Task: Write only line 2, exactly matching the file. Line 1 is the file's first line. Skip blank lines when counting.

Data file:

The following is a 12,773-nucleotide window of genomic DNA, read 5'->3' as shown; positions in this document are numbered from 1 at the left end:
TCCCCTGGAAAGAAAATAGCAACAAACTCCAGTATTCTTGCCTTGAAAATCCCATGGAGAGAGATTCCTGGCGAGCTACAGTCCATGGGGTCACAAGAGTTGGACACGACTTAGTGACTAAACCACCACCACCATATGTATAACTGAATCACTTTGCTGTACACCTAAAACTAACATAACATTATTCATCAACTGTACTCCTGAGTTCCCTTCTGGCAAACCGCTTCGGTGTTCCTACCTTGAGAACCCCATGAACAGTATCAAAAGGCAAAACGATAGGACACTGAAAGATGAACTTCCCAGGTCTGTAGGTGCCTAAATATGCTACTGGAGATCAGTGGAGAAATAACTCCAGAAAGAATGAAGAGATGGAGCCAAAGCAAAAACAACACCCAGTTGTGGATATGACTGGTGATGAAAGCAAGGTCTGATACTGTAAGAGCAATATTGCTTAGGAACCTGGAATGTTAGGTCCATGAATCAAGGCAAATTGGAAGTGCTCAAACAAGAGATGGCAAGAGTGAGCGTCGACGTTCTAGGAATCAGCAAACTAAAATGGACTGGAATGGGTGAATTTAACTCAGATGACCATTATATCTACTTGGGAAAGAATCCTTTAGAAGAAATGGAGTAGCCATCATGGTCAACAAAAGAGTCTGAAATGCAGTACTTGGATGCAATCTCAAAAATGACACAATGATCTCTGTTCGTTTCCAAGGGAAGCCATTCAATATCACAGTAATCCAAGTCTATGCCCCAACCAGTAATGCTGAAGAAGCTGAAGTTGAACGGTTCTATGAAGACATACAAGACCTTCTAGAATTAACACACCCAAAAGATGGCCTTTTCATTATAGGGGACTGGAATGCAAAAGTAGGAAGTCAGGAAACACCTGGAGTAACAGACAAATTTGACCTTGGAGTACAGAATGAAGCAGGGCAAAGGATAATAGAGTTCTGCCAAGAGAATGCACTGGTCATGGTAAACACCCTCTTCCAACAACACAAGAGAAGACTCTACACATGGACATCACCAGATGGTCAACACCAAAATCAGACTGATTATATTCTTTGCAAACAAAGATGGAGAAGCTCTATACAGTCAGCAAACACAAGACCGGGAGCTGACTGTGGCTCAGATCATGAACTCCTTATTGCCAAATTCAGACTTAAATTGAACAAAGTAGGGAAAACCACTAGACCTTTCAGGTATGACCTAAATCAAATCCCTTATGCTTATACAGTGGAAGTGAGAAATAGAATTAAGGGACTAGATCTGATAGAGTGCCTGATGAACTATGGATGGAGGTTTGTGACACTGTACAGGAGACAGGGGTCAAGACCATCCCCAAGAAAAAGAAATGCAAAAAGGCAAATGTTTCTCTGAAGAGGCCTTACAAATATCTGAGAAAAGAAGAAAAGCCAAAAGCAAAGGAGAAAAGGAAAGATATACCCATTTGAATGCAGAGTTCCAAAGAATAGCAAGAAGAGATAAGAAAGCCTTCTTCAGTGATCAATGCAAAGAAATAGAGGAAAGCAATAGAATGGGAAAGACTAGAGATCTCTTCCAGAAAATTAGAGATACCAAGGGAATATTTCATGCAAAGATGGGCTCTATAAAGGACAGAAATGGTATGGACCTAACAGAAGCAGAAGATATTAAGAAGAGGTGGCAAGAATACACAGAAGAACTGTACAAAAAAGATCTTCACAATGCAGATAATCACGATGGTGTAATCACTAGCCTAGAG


TCCCCTGGAAAGAAAATAGCAACAAACTCCAGTATTCTTGCCTTGAAAATCCCATGGAGAGAGATTCCTGGCGAGCTACAGTCCATGGGGTCACAAGAGTTGGACACGACTTAGTGACTAAACCACCACCACCATATGTATAACTGAATCACTTTGCTGTACACCTAAAACTAACATAACATTATTCATCAACTGTACTCCTGAGTTCCCTTCTGGCAAACCGCTTCGGTGTTCCTACCTTGAGAACCCCATGAACAGTATCAAAAGGCAAAACGATAGGACACTGAAAGATGAACTTCCCAGGTCTGTAGGTGCCTAAATATGCTACTGGAGATCAGTGGAGAAATAACTCCAGAAAGAATGAAGAGATGGAGCCAAAGCAAAAACAACACCCAGTTGTGGATATGACTGGTGATGAAAGCAAGGTCTGATACTGTAAGAGCAATATTGCTTAGGAACCTGGAATGTTAGGTCCATGAATCAAGGCAAATTGGAAGTGCTCAAACAAGAGATGGCAAGAGTGAGCGTCGACGTTCTAGGAATCAGCAAACTAAAATGGACTGGAATGGGTGAATTTAACTCAGATGACCATTATATCTACTTGGGAAAGAATCCTTTAGAAGAAATGGAGTAGCCATCATGGTCAACAAAAGAGTCTGAAATGCAGTACTTGGATGCAATCTCAAAAATGACACAATGATCTCTGTTCGTTTCCAAGGGAAGCCATTCAATATCACAGTAATCCAAGTCTATGCCCCAACCAGTAATGCTGAAGAAGCTGAAGTTGAACGGTTCTATGAAGACATACAAGACCTTCTAGAATTAACACACCCAAAAGATGGCCTTTTCATTATAGGGGACTGGAATGCAAAAGTAGGAAGTCAGGAAACACCTGGAGTAACAGACAAATTTGACCTTGGAGTACAGAATGAAGCAGGGCAAAGGATAATAGAGTTCTGCCAAGAGAATGCACTGGTCATGGTAAACACCCTCTTCCAACAACACAAGAGAAGACTCTACACATGGACATCACCAGATGGTCAACACCAAAATCAGACTGATTATATTCTTTGCAAACAAAGATGGAGAAGCTCTATACAGTCAGCAAACACAAGACCGGGAGCTGACTGTGGCTCAGATCATGAACTCCTTATTGCCAAATTCAGACTTAAATTGAACAAAGTAGGGAAAACCACTAGACCTTTCAGGTATGACCTAAATCAAATCCCTTATGCTTATACAGTGGAAGTGAGAAATAGAATTAAGGGACTAGATCTGATAGAGTGCCTGATGAACTATGGATGGAGGTTTGTGACACTGTACAGGAGACAGGGGTCAAGACCATCCCCAAGAAAAAGAAATGCAAAAAGGCAAATGTTTCTCTGAAGAGGCCTTACAAATATCTGAGAAAAGAAGAAAAGCCAAAAGCAAAGGAGAAAAGGAAAGATATACCCATTTGAATGCAGAGTTCCAAAGAATAGCAAGAAGAGATAAGAAAGCCTTCTTCAGTGATCAATGCAAAGAAATAGAGGAAAGCAATAGAATGGGAAAGACTAGAGATCTCTTCCAGAAAATTAGAGATACCAAGGGAATATTTCATGCAAAGATGGGCTCTATAAAGGACAGAAATGGTATGGACCTAACAGAAGCAGAAGATATTAAGAAGAGGTGGCAAGAATACACAGAAGAACTGTACAAAAAAGATCTTCACAATGCAGATAATCACGATGGTGTAATCACTAGCCTAGAG